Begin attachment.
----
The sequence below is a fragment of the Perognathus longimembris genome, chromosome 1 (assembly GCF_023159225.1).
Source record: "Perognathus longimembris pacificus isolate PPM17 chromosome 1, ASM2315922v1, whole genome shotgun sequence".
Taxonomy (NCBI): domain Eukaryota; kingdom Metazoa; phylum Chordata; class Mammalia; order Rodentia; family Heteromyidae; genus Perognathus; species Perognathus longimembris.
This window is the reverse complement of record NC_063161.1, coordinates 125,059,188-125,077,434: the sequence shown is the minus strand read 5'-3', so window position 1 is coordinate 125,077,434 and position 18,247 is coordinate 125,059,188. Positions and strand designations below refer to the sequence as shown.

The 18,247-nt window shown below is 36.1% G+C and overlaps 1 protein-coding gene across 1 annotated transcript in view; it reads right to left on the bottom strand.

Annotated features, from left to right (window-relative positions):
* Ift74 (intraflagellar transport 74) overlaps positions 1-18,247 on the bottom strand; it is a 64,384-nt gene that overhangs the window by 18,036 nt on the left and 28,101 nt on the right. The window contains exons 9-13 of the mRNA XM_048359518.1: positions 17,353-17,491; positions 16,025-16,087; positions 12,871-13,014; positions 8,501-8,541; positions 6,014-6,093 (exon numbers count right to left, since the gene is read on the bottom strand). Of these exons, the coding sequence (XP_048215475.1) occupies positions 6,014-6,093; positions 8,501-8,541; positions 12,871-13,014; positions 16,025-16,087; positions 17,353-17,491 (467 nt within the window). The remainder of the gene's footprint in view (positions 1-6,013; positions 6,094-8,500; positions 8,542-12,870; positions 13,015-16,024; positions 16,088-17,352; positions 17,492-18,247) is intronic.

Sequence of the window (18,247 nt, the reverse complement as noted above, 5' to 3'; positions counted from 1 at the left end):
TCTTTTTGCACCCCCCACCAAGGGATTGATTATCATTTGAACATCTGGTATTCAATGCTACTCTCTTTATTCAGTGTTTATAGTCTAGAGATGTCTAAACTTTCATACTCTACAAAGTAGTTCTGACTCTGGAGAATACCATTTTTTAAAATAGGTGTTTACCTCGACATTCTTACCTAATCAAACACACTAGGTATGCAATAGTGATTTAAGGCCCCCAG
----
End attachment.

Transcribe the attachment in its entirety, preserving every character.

The sequence below is a fragment of the Perognathus longimembris genome, chromosome 1 (assembly GCF_023159225.1).
Source record: "Perognathus longimembris pacificus isolate PPM17 chromosome 1, ASM2315922v1, whole genome shotgun sequence".
Taxonomy (NCBI): domain Eukaryota; kingdom Metazoa; phylum Chordata; class Mammalia; order Rodentia; family Heteromyidae; genus Perognathus; species Perognathus longimembris.
This window is the reverse complement of record NC_063161.1, coordinates 125,059,188-125,077,434: the sequence shown is the minus strand read 5'-3', so window position 1 is coordinate 125,077,434 and position 18,247 is coordinate 125,059,188. Positions and strand designations below refer to the sequence as shown.

The 18,247-nt window shown below is 36.1% G+C and overlaps 1 protein-coding gene across 1 annotated transcript in view; it reads right to left on the bottom strand.

Annotated features, from left to right (window-relative positions):
* Ift74 (intraflagellar transport 74) overlaps positions 1-18,247 on the bottom strand; it is a 64,384-nt gene that overhangs the window by 18,036 nt on the left and 28,101 nt on the right. The window contains exons 9-13 of the mRNA XM_048359518.1: positions 17,353-17,491; positions 16,025-16,087; positions 12,871-13,014; positions 8,501-8,541; positions 6,014-6,093 (exon numbers count right to left, since the gene is read on the bottom strand). Of these exons, the coding sequence (XP_048215475.1) occupies positions 6,014-6,093; positions 8,501-8,541; positions 12,871-13,014; positions 16,025-16,087; positions 17,353-17,491 (467 nt within the window). The remainder of the gene's footprint in view (positions 1-6,013; positions 6,094-8,500; positions 8,542-12,870; positions 13,015-16,024; positions 16,088-17,352; positions 17,492-18,247) is intronic.

Sequence of the window (18,247 nt, the reverse complement as noted above, 5' to 3'; positions counted from 1 at the left end):
TCTTTTTGCACCCCCCACCAAGGGATTGATTATCATTTGAACATCTGGTATTCAATGCTACTCTCTTTATTCAGTGTTTATAGTCTAGAGATGTCTAAACTTTCATACTCTACAAAGTAGTTCTGACTCTGGAGAATACCATTTTTTAAAATAGGTGTTTACCTCGACATTCTTACCTAATCAAACACACTAGGTATGCAATAGTGATTTAAGGCCCCCAG